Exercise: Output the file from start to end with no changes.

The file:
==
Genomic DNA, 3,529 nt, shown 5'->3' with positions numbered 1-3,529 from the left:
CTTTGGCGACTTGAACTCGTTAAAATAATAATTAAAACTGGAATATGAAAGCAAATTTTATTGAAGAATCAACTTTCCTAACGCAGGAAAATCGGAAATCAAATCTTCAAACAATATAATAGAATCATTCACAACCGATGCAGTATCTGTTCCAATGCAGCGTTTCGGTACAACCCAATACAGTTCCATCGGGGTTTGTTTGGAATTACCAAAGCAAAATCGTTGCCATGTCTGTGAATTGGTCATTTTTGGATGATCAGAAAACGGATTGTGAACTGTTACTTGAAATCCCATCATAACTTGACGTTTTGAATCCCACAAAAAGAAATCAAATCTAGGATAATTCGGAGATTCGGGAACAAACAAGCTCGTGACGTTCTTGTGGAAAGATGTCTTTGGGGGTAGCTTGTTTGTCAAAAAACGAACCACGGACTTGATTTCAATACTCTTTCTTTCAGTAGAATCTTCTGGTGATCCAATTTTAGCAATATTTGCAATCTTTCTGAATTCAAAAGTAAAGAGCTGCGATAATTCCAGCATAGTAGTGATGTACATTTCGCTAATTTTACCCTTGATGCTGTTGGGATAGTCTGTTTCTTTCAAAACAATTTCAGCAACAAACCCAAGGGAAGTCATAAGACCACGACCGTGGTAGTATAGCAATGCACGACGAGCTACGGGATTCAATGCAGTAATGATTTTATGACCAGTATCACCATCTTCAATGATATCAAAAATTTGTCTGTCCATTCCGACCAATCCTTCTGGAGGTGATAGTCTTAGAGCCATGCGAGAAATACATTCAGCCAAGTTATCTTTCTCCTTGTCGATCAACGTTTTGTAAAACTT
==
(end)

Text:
Genomic DNA, 3,529 nt, shown 5'->3' with positions numbered 1-3,529 from the left:
CTTTGGCGACTTGAACTCGTTAAAATAATAATTAAAACTGGAATATGAAAGCAAATTTTATTGAAGAATCAACTTTCCTAACGCAGGAAAATCGGAAATCAAATCTTCAAACAATATAATAGAATCATTCACAACCGATGCAGTATCTGTTCCAATGCAGCGTTTCGGTACAACCCAATACAGTTCCATCGGGGTTTGTTTGGAATTACCAAAGCAAAATCGTTGCCATGTCTGTGAATTGGTCATTTTTGGATGATCAGAAAACGGATTGTGAACTGTTACTTGAAATCCCATCATAACTTGACGTTTTGAATCCCACAAAAAGAAATCAAATCTAGGATAATTCGGAGATTCGGGAACAAACAAGCTCGTGACGTTCTTGTGGAAAGATGTCTTTGGGGGTAGCTTGTTTGTCAAAAAACGAACCACGGACTTGATTTCAATACTCTTTCTTTCAGTAGAATCTTCTGGTGATCCAATTTTAGCAATATTTGCAATCTTTCTGAATTCAAAAGTAAAGAGCTGCGATAATTCCAGCATAGTAGTGATGTACATTTCGCTAATTTTACCCTTGATGCTGTTGGGATAGTCTGTTTCTTTCAAAACAATTTCAGCAACAAACCCAAGGGAAGTCATAAGACCACGACCGTGGTAGTATAGCAATGCACGACGAGCTACGGGATTCAATGCAGTAATGATTTTATGACCAGTATCACCATCTTCAATGATATCAAAAATTTGTCTGTCCATTCCGACCAATCCTTCTGGAGGTGATAGTCTTAGAGCCATGCGAGAAATACATTCAGCCAAGTTATCTTTCTCCTTGTCGATCAACGTTTTGTAAAACTT